It seems that most authorities agree that dark or otherwise prominent gridlines in plots are "chartjunk" by any reasonable definition and distract the viewer from the message in the main body of the chart. So I won't bother to give references on that point.
Equally, we can all agree that there will be times that pale gridlines to create a reference for viewers will be necessary. Tufte argued the need for(and used) gridlines occasionally, as pointed out for example in this article. And I agree with the Hadley Wickham's approach in ggplot2 to make such gridlines white on a pale grey background, when you need to use them.
What I am uncertain about however is whether such gridlines and grey background should be the default, as they are in ggplot2. For example, there seems to be no reason for the grey background other than to case the white gridlines into relief - which further begs the question of whether either is needed. I have recently started using ggplot2 for most of my graphics needs and think it is awesome, but it has challenged my "no box, no background, no gridlines" approach to graphics that I used before. I used to think that gridelines=OFF should be my default unless there is a particular reason for adding them in - basically the approach recommended in this article, for example.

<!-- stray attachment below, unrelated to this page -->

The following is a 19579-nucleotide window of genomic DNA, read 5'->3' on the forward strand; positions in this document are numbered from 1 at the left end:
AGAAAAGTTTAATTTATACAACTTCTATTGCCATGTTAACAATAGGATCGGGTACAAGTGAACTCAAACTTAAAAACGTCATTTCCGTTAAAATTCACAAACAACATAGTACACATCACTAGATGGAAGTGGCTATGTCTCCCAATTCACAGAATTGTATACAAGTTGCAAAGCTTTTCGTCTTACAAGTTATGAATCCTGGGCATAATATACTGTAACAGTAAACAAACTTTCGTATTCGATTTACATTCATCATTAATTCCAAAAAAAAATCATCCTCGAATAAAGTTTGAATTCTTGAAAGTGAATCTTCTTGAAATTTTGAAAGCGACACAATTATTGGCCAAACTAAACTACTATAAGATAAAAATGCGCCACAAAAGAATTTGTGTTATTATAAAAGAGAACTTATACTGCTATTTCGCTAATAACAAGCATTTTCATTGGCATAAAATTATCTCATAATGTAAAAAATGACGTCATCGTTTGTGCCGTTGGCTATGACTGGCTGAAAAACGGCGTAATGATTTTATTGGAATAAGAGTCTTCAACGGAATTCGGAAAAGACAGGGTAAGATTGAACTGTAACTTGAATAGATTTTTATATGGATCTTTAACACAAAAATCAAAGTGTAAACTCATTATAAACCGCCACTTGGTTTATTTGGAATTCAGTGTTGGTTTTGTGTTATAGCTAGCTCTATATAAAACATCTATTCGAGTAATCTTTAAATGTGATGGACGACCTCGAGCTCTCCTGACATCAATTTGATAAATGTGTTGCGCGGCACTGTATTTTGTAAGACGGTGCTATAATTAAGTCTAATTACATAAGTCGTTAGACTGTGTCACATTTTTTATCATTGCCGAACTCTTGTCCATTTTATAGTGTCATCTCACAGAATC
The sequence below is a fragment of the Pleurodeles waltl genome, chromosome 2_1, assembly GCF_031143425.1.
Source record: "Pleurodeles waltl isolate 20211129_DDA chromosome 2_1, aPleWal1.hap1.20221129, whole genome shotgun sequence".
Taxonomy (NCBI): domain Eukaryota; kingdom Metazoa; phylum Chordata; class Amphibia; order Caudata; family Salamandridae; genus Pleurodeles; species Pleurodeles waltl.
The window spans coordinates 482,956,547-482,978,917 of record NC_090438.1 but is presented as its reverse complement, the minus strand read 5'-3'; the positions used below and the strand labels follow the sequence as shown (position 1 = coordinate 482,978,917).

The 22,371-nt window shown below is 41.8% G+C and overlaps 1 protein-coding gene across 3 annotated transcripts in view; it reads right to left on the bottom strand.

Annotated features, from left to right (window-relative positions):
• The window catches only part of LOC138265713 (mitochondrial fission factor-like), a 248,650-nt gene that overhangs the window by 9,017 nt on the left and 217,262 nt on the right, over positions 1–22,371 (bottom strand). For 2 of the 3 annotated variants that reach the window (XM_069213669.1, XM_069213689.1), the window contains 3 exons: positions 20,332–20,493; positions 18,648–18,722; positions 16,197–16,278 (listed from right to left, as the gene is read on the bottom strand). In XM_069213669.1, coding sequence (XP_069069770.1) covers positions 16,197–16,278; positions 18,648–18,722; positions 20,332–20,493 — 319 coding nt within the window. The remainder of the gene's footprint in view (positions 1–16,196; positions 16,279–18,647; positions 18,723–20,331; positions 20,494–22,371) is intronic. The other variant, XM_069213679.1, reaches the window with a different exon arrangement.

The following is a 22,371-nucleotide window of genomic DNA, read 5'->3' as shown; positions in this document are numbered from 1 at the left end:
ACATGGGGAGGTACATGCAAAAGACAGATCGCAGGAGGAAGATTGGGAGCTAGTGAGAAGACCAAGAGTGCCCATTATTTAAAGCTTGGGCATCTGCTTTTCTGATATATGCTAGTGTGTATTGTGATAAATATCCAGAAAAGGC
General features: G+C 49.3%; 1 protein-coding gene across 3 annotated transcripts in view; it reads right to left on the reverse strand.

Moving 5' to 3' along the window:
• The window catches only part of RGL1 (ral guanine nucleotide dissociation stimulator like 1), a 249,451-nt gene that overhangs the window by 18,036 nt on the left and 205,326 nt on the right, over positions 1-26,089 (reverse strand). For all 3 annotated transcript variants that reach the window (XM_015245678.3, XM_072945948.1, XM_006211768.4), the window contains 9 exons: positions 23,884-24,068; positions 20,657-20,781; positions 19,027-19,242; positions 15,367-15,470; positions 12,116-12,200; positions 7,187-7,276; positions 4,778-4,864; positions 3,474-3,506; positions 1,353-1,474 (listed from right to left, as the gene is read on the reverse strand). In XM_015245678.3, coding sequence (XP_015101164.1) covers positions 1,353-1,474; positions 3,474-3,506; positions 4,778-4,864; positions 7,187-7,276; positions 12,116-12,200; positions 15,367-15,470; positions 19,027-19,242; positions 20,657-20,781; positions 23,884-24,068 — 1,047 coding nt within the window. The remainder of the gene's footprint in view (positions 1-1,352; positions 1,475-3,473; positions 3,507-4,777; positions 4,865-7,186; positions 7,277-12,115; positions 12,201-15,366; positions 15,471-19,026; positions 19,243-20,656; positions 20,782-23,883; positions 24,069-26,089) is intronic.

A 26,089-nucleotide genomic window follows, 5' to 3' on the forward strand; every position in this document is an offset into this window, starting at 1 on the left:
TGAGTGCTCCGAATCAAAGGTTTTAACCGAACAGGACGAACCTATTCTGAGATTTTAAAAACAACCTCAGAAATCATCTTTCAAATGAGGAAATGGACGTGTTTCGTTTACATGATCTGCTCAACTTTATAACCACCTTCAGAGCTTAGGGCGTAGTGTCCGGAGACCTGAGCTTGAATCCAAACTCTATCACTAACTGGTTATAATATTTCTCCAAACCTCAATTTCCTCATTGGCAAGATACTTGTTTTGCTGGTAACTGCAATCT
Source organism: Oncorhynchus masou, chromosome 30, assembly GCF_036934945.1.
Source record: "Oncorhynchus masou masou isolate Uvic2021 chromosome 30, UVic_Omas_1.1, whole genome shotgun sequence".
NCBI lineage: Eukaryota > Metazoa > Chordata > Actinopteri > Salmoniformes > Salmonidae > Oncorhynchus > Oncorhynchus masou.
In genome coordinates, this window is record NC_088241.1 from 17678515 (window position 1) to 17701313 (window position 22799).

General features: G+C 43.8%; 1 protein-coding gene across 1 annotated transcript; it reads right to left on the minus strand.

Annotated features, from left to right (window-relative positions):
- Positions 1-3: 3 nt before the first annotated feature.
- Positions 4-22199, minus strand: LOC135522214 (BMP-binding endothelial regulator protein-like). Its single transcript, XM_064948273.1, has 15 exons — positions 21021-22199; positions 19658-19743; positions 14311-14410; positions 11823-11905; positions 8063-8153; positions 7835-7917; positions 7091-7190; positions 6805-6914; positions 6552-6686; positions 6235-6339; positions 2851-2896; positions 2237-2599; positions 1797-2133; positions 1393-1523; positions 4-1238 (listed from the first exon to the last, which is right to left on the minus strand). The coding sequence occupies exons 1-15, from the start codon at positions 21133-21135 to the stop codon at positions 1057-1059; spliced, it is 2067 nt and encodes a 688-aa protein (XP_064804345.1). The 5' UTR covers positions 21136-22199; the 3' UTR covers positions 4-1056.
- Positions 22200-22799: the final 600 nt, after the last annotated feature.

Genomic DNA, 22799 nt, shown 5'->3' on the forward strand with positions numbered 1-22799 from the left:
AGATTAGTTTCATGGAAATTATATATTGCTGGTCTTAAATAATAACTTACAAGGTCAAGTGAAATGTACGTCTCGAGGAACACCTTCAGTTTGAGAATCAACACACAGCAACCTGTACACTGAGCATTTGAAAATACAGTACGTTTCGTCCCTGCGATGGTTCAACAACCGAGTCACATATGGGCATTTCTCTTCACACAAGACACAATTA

Of course, it is straightforward to define a theme in ggplot2 to avoid the gridlines and background shading (and in fact we have done this at my work), but ggplot2's approach is so awesome and generally its default aesthetic choices are good that I wonder if I am missing something.
So - I would be grateful for any references on this point. I am sure it has been well thought through (for example by Hadley Wickham in setting the ggplot2 defaults) and I am very open to being pointed in the right direction. The best I've been able to find is a couple of links on the ggplot2 google group but the most helpful looking reference by Cleveland isn't available at the link given.